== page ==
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Lars von Trier
Lars von Trier

Lars Von Trier and Nicolas Winding Refn are still fighting

The Nymphomaniac director used a recent magazine interview to call his compatriot ‘an opportunist in an unpleasant way’

Lars Von Trier and Nicolas Winding Refn used to be friends.

I mean, you could see why they might hit it off. They’re both Danish, provocative, critically polarising, both disciples of filmmaking at its most visceral and both prone to becoming deeply attached to their leading actors of choice (though, with Charlotte Gainsborough and Ryan Gosling respectively, you can’t really blame them). According to Von Trier, he’s known the Drive filmmaker since “he was a kid”. But, in 2011, everything changed.

Following Von Trier’s infamous Melancholia press conference at Cannes (which saw the contentious director bizzarely claim he was a Nazi, and that he ‘understood’ Hitler), Refn told reporters that Von Trier was “getting old and his comedy routine is a bit tiresome”. From then on, the two auteurs have been embroiled in a very public feud, trading barbs and insults in the press with tetchy regularity. Last year, Refn even claimed that his old friend had tried to sleep with his wife. Oh.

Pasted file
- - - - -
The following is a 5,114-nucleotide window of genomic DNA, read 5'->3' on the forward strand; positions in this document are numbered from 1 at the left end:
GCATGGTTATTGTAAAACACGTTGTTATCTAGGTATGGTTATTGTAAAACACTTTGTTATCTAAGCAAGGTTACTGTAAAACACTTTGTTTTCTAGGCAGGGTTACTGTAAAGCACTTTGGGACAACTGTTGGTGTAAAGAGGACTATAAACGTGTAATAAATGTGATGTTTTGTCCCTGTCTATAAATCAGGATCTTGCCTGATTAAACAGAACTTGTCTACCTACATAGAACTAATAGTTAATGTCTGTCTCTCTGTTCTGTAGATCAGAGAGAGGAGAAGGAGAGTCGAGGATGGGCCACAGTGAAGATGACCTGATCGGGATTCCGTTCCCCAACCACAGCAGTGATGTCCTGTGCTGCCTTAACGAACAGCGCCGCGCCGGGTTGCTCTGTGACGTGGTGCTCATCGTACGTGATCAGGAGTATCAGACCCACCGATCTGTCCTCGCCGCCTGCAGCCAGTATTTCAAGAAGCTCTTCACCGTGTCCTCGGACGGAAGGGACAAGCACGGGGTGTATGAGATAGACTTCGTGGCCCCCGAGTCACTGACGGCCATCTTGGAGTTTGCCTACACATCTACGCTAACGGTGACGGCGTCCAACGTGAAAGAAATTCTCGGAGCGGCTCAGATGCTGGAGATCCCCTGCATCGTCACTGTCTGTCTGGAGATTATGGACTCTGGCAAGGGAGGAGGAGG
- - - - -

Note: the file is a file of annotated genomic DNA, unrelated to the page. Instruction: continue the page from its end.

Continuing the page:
While it’s been a little quiet on the beef front since then, the Nymphomaniac director couldn’t resist stoking the fire in an interview with Danish magazine Soundvenue, in which he claimed that Refn was “an opportunist in an unpleasant way”. 

“He could have saved me from eternal suffering,” he explained, referring to Refn’s failure to defend him during the aftermath of his controversial comments. “He did a press conference the day after my press conference in Cannes, that year with Hitler. And he could have said, ‘Lars is an idiot, and he makes bad films but he is not a Nazi, we’ve known each other I don’t know how long.’ It took me three years to escape the French police.”

Von Trier also said that he doesn’t watch Refn’s films, though did eventually accept that his fellow Dane was “talented”. While we could focus on that as a small positive – a potential light at the end of a long and irritable tunnel, in which foes eventually come together through a mutual respect and admiration for each other’s individual artistic endeavours – beefs are loads more fun, aren’t they.

Back in the ring. Over to you, Nicolas.